There are five principles in which a tender is evaluated before a contract is awarded. Three of which form the core principles of the GP policies, and two more that tenderers should be aware of.
- Financial strength – If a bidder’s overall financial strength is deemed to be inadequate, they may either not be eligible for the tender award, or be required to provide additional security upon being awarded the contract where the contracting authority deems fit.
- Security from the parent company – Typically, contracting authorities reserve the right to require the immediate, penultimate and/or ultimate holding company of the tenderer to submit a parent company guarantee as security for performance. This happens more commonly for infrastructure projects. This guarantee constitutes an undertaking to cover the strict performance of the contract to the authority.
3. Contract management
Once a bidder has been selected, the buyer will award the contract to that particular business.
During the contract management stage, more details about the execution of the project may be discussed and some changes to the contract may be made.
For example, if a national crisis were to happen in a country where the successful bidder typically imports raw materials, discussions on deadline extensions to provide more time to source for materials may occur due to the disruption of the supply chain.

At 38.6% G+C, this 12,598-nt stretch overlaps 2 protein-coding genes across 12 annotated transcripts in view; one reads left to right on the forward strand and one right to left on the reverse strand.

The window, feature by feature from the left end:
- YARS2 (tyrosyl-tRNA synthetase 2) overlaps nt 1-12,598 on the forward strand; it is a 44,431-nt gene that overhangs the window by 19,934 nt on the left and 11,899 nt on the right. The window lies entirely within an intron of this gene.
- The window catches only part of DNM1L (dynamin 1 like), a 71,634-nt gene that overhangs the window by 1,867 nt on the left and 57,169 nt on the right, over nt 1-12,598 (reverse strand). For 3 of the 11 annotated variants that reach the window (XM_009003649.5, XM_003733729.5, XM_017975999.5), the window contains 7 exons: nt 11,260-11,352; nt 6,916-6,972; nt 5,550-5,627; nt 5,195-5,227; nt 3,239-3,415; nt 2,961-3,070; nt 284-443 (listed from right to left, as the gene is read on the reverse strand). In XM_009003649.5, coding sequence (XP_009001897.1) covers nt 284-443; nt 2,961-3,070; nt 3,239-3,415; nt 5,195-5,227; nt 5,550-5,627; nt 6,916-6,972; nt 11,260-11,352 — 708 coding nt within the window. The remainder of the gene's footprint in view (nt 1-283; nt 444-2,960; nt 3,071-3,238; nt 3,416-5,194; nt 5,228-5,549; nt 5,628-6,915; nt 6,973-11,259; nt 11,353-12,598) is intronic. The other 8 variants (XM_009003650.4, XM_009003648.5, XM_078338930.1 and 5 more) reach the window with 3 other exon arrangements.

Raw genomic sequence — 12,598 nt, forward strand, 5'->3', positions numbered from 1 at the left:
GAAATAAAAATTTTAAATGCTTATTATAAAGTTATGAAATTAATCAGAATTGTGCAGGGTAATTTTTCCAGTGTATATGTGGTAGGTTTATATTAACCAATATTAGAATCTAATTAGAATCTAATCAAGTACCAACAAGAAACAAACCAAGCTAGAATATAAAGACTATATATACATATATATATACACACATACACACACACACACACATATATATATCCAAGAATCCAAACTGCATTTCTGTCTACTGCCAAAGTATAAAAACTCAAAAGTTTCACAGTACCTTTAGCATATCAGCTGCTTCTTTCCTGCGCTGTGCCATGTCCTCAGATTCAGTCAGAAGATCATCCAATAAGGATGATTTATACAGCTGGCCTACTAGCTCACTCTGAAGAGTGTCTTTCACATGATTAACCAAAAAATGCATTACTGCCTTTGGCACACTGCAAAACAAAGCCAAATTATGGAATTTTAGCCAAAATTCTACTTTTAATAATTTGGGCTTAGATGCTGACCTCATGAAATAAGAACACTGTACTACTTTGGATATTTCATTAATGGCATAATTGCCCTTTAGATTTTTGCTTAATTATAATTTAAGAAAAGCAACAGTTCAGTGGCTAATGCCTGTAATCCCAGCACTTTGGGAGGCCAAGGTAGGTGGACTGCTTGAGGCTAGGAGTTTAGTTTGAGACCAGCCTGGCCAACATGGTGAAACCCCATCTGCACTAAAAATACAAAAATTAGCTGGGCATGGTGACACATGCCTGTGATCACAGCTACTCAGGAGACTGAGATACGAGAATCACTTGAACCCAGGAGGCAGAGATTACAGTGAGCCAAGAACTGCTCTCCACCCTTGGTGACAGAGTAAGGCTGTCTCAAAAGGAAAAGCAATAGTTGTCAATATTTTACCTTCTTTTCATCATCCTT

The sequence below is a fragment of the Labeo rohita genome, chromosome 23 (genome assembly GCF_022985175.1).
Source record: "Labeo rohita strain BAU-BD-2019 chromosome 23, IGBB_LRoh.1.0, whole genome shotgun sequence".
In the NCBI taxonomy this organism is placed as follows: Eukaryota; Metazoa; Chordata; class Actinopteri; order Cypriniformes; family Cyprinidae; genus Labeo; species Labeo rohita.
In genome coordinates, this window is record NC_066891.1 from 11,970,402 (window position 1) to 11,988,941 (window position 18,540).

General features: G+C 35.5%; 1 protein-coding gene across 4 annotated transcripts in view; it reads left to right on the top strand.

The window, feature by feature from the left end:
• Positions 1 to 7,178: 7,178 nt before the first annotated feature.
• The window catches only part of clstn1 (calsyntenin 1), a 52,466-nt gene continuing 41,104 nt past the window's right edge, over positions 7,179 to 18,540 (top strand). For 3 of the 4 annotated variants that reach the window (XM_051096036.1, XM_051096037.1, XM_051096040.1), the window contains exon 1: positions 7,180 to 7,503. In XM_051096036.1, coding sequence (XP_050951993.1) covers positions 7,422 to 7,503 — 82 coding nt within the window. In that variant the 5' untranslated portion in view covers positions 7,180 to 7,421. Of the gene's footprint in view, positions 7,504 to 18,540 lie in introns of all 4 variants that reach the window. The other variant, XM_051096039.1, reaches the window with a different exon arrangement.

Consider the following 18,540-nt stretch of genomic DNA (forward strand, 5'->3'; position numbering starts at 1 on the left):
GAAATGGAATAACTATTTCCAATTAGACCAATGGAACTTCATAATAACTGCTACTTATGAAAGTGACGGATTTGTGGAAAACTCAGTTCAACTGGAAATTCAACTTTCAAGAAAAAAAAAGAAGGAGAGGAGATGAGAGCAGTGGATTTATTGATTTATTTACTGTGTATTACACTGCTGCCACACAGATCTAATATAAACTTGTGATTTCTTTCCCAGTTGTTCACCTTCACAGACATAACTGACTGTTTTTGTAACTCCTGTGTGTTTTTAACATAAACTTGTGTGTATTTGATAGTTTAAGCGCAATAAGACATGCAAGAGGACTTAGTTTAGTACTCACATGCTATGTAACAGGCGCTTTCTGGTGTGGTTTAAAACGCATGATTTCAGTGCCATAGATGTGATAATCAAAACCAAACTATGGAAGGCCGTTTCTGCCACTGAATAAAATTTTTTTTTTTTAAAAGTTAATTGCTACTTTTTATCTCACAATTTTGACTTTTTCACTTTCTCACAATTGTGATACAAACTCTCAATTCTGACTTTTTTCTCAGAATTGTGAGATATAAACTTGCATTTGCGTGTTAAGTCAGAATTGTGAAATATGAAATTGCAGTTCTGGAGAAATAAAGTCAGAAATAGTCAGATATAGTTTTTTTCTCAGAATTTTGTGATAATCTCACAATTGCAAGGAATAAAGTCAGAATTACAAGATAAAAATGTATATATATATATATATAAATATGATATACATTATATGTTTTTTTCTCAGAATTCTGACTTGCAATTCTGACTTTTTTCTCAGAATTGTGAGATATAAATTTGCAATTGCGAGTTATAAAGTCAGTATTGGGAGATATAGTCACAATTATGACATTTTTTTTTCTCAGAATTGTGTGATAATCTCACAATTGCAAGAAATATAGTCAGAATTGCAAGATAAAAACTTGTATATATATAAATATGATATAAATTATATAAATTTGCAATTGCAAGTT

Where to find government tenders in Singapore?
As we’ve established, GeBIZ is the source of government public tenders in Singapore. Here’s what it looks like on the website:
Alternatively, you can subscribe to e-procurement software like Tenderboard. These software aggregate tender opportunities from local government agencies and other Open Tenders across various sites in order to get the latest updates on tenders put out by local government agencies and other organistions.
We hope you’ve gained a better understanding of what public tenders are.
To learn more about e-procurement in general, check out our content on our blog!